PepsiCo gets a new CEO as Indra Nooyi steps down

Nooyi will be replaced by PepsiCo president Ramon Laguarta, who has previously held roles in marketing and led PepsiCo’s European business, as it faces the challenge of shifting consumer tastes.

Pepsi

PepsiCo’s CEO Indra Nooyi is stepping down after 12 years in the top job, handing the reins over to president and former marketer Ramon Laguarta

Nooyi will leave the role in October, although she will remain on as chairman until early 2019 to smooth the transition. Laguarta was widely expected to take over as CEO following its promotion last year and will be PepsiCo’s sixth CEO in its 53-year history.

Laguarta takes over at PepsiCo as the business faces mounting challenges caused by shifts in consumer tastes as people look for healthier alternatives to traditional soft drinks and snacks. The company has been prioritising healthier options, ecommerce and innovation, launching its first ecommerce only brand, Drinkfinity, in the UK, and setting up innovation hubs in the US and Europe to better scale new products.

However, the company has admitted it shifted the dial  of its media spend too far away from the big brands, vowing to put more money behind them to shore up full-price sales.

READ MORE: Pepsi refocuses marketing spend behind its big brands as full-price sales take a hit

Laguarta has held various roles at Pepsi since he joined 22 years ago across sales, marketing and commercial. Prior to his promotion to president, a role in which he was responsible for global operations, corporate strategy, public policy and government affairs, he was CEO of PepsiCo’s Europe Sub-Saharan Africa division.

Prior to PepsiCo, he worked at Chupa Chups in a number of international roles in Europe and the US.

He says: “I’m incredibly humbled and privileged to be appointed the next CEO of PepsiCo, and I want to thank the board of directors for the confidence they have placed in me with their decision. I also want to thank Indra for her overwhelming support. She has transformed the company with her bold vision and outstanding leadership, and I feel fortunate to have her as a mentor and a friend.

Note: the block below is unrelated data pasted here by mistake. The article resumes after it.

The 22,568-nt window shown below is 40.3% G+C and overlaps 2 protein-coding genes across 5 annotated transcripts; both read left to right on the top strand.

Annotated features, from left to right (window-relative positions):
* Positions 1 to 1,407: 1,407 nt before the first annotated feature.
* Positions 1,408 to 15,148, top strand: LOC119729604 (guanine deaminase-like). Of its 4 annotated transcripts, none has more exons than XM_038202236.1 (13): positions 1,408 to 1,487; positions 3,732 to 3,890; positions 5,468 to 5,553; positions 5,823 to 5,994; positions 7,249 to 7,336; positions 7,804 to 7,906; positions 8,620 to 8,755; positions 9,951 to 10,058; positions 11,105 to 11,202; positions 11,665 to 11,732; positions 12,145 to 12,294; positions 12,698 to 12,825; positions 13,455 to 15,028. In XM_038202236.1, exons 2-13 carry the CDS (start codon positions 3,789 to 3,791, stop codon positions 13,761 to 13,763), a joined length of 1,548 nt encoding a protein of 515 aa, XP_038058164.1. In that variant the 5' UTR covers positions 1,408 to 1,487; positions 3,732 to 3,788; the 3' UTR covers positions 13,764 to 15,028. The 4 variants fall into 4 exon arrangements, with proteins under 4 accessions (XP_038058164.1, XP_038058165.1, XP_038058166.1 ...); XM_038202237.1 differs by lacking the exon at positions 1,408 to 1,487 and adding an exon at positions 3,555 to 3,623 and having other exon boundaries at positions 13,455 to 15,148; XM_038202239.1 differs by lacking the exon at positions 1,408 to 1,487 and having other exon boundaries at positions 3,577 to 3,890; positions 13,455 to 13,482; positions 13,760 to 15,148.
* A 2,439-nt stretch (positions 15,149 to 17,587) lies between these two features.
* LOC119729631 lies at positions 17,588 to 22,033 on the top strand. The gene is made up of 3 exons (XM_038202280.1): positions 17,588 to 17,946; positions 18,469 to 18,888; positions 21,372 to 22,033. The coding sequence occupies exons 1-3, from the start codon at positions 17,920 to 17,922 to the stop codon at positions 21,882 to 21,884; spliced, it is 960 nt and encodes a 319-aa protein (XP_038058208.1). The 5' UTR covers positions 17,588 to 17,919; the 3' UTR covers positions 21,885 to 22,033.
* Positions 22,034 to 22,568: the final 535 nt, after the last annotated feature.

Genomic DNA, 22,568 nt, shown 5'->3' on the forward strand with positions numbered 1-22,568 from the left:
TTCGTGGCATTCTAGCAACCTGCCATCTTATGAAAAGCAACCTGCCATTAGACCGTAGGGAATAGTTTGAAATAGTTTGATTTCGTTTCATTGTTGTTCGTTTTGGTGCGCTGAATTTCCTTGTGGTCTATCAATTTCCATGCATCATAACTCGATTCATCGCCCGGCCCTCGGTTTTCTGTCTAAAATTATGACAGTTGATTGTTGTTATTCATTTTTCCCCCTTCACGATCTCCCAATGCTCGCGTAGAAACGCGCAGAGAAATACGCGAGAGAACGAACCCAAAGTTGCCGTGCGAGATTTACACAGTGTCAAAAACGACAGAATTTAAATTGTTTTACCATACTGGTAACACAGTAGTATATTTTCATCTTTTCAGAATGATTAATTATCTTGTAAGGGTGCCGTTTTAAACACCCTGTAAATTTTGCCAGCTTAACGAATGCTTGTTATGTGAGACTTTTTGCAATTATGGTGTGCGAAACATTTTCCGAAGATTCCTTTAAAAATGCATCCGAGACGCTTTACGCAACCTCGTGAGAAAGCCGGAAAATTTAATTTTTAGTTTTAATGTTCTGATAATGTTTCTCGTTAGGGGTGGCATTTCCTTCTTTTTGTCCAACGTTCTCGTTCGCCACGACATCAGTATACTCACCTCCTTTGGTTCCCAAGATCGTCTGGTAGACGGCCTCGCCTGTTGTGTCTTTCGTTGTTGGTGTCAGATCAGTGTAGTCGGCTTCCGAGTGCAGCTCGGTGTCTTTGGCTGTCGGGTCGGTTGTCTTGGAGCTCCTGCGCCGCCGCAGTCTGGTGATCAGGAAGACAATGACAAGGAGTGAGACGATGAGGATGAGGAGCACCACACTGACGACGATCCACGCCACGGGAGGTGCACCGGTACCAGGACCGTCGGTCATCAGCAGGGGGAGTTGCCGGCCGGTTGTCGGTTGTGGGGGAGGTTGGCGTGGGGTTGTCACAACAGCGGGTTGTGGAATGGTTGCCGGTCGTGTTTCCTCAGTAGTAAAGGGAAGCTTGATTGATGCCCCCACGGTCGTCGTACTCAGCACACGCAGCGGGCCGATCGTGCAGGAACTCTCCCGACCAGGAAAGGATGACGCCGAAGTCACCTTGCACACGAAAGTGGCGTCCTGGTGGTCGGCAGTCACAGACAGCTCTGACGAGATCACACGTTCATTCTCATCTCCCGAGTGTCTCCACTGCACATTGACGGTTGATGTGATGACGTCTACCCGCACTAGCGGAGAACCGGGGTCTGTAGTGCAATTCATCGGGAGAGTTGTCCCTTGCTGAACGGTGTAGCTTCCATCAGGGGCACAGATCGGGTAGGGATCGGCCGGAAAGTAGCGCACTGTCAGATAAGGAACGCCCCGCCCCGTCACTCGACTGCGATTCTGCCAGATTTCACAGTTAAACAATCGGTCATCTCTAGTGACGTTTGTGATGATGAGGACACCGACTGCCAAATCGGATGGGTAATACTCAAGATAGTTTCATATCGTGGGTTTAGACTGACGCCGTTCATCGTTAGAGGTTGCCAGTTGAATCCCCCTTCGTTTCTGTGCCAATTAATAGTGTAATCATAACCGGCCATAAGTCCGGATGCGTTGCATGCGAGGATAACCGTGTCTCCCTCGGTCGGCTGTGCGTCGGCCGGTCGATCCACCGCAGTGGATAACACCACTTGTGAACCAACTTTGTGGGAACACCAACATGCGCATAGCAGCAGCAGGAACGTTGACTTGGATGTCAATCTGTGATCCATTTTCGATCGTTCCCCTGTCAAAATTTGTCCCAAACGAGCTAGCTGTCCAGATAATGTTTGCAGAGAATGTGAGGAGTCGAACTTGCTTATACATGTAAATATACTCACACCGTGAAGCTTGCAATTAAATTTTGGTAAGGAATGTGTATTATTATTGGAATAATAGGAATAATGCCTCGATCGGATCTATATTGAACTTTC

“And of course, I want to thank all of my colleagues, as well as the customers, bottlers, partners, and investors who are part of the PepsiCo family. I look forward to working more closely with all of you in the months and years ahead, and to continue growing this special company long into the future.”

Nooyi, who is from India, is the first foreign-born CEO of PepsiCo and the first woman to lead the company. She was previously CFO having joined Pepsi in 1994 as senior vice president of strategic planning. Prior to Pepsi she worked at Swiss industrials company Asea Brown Boveri.

Under her leadership, Pepsi put more of a focus on sustainability, launching its ‘Performance with Purpose’ programme that saw it develop healthier products, reduce its environmental footprint and investing more in its community. She also led its restructuring, including the divestiture of its restaurant business into Yum! Brands, as well as the acquisition of Tropicana and merger with Quaker Oats.

Nooyi says: “Leading PepsiCo has truly been the honour of my lifetime, and I’m incredibly proud of all we have done over the past 12 years to advance the interests not only of shareholders, but all our stakeholders in the communities we serve.

“Growing up in India, I never imagined I’d have the opportunity to lead such an extraordinary company. Guided by our philosophy of Performance with Purpose—delivering sustained performance while making more nutritious products, limiting our environmental footprint and lifting up all the communities we serve—we’ve made a more meaningful impact in people’s lives than I ever dreamed possible. PepsiCo today is in a strong position for continued growth with its brightest days still ahead.”

Nooyi has not said what she will do next, but in an interview with Bloomberg has suggested she would be interested in helping more female talent reach the top of US business. Currently women hold just 6.4% of CEO roles in the Fortune 500.

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